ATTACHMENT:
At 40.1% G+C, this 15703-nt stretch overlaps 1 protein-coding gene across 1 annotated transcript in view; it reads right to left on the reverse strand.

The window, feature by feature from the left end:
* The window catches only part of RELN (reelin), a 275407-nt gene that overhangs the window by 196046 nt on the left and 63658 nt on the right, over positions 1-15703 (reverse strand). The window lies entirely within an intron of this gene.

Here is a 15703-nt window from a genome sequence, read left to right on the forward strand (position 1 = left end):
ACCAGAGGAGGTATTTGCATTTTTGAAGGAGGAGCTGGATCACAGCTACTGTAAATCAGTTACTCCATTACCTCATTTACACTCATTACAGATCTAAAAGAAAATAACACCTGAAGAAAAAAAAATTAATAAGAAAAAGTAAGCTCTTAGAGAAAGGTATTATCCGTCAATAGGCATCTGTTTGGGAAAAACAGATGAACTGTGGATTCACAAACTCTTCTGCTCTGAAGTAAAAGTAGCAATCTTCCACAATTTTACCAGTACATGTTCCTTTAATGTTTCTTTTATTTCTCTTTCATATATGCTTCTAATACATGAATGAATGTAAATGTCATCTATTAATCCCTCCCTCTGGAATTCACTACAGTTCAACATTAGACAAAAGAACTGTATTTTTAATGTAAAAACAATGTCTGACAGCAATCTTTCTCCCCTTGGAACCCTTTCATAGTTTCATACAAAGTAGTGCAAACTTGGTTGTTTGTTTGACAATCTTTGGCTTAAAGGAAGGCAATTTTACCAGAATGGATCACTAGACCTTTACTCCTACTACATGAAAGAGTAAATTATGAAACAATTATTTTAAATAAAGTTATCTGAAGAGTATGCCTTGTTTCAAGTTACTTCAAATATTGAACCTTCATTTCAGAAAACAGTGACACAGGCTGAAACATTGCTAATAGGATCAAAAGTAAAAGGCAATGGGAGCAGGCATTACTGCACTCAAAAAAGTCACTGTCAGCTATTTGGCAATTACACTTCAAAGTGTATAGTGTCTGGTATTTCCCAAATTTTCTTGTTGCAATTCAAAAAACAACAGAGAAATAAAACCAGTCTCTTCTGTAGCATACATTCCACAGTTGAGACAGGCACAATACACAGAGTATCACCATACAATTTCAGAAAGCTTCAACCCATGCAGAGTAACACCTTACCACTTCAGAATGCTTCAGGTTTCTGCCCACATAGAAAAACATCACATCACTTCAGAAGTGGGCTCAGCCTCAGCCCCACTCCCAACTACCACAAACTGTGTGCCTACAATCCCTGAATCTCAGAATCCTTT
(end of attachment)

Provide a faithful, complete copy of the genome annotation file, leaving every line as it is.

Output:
At 40.1% G+C, this 15703-nt stretch overlaps 1 protein-coding gene across 1 annotated transcript in view; it reads right to left on the reverse strand.

The window, feature by feature from the left end:
* The window catches only part of RELN (reelin), a 275407-nt gene that overhangs the window by 196046 nt on the left and 63658 nt on the right, over positions 1-15703 (reverse strand). The window lies entirely within an intron of this gene.

Here is a 15703-nt window from a genome sequence, read left to right on the forward strand (position 1 = left end):
ACCAGAGGAGGTATTTGCATTTTTGAAGGAGGAGCTGGATCACAGCTACTGTAAATCAGTTACTCCATTACCTCATTTACACTCATTACAGATCTAAAAGAAAATAACACCTGAAGAAAAAAAAATTAATAAGAAAAAGTAAGCTCTTAGAGAAAGGTATTATCCGTCAATAGGCATCTGTTTGGGAAAAACAGATGAACTGTGGATTCACAAACTCTTCTGCTCTGAAGTAAAAGTAGCAATCTTCCACAATTTTACCAGTACATGTTCCTTTAATGTTTCTTTTATTTCTCTTTCATATATGCTTCTAATACATGAATGAATGTAAATGTCATCTATTAATCCCTCCCTCTGGAATTCACTACAGTTCAACATTAGACAAAAGAACTGTATTTTTAATGTAAAAACAATGTCTGACAGCAATCTTTCTCCCCTTGGAACCCTTTCATAGTTTCATACAAAGTAGTGCAAACTTGGTTGTTTGTTTGACAATCTTTGGCTTAAAGGAAGGCAATTTTACCAGAATGGATCACTAGACCTTTACTCCTACTACATGAAAGAGTAAATTATGAAACAATTATTTTAAATAAAGTTATCTGAAGAGTATGCCTTGTTTCAAGTTACTTCAAATATTGAACCTTCATTTCAGAAAACAGTGACACAGGCTGAAACATTGCTAATAGGATCAAAAGTAAAAGGCAATGGGAGCAGGCATTACTGCACTCAAAAAAGTCACTGTCAGCTATTTGGCAATTACACTTCAAAGTGTATAGTGTCTGGTATTTCCCAAATTTTCTTGTTGCAATTCAAAAAACAACAGAGAAATAAAACCAGTCTCTTCTGTAGCATACATTCCACAGTTGAGACAGGCACAATACACAGAGTATCACCATACAATTTCAGAAAGCTTCAACCCATGCAGAGTAACACCTTACCACTTCAGAATGCTTCAGGTTTCTGCCCACATAGAAAAACATCACATCACTTCAGAAGTGGGCTCAGCCTCAGCCCCACTCCCAACTACCACAAACTGTGTGCCTACAATCCCTGAATCTCAGAATCCTTT